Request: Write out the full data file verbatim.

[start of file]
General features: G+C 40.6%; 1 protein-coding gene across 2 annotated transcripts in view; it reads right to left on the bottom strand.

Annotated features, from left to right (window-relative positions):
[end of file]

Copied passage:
General features: G+C 40.6%; 1 protein-coding gene across 2 annotated transcripts in view; it reads right to left on the bottom strand.

Annotated features, from left to right (window-relative positions):